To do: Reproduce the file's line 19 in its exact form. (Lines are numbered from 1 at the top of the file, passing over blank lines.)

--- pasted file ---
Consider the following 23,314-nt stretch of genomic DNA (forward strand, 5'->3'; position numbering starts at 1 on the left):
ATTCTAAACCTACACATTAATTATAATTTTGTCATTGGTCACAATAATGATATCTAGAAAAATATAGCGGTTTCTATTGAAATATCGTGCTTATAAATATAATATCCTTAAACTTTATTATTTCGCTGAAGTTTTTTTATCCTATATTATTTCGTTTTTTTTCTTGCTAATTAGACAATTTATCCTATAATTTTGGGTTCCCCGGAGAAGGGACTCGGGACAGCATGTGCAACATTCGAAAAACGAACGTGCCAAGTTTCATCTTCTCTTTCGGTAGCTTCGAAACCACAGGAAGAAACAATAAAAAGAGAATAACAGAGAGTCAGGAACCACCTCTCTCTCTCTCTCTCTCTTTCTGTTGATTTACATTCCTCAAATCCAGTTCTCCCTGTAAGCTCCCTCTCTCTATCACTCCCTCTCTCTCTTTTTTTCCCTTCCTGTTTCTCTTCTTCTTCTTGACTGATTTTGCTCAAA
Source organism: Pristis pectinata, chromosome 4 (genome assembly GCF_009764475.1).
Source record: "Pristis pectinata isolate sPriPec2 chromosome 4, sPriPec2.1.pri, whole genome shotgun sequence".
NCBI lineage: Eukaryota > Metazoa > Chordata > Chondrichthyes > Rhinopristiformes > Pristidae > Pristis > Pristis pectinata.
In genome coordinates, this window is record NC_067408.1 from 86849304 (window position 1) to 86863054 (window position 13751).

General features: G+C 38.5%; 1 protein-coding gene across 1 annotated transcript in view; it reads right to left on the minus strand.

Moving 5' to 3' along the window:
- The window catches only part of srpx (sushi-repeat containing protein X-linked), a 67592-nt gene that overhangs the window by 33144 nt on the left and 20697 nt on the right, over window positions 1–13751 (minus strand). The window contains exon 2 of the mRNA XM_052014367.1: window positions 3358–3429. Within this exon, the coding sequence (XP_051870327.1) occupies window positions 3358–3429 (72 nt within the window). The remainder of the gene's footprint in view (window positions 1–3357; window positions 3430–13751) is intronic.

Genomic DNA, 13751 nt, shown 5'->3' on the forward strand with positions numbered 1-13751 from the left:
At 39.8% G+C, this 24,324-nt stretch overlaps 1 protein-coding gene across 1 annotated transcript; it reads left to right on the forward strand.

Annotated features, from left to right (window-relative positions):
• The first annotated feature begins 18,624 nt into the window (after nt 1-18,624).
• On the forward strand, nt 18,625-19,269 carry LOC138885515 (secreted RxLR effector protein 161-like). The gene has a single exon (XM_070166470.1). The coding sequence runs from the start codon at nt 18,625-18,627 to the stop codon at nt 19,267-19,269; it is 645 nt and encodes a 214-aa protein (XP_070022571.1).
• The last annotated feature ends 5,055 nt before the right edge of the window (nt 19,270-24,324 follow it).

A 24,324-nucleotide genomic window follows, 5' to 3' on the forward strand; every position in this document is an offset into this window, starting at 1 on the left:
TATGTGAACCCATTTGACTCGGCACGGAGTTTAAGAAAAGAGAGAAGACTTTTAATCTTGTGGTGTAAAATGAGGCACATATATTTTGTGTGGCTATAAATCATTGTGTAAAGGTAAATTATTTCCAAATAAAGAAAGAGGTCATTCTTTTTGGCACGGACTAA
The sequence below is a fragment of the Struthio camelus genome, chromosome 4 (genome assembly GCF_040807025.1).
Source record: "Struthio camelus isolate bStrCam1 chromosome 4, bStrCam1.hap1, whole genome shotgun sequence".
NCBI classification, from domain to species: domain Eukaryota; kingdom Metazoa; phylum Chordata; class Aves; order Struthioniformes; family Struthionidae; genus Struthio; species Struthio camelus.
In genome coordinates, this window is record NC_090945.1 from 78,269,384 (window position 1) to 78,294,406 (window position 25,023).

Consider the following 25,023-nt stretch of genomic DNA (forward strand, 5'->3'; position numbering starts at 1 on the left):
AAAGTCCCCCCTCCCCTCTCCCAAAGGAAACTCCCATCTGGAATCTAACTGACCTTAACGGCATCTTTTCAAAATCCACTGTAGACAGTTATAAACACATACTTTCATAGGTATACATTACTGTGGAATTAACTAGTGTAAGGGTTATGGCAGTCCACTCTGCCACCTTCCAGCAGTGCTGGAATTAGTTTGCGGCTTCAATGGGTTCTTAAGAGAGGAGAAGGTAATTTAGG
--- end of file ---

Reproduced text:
Source record: "Struthio camelus isolate bStrCam1 chromosome 4, bStrCam1.hap1, whole genome shotgun sequence".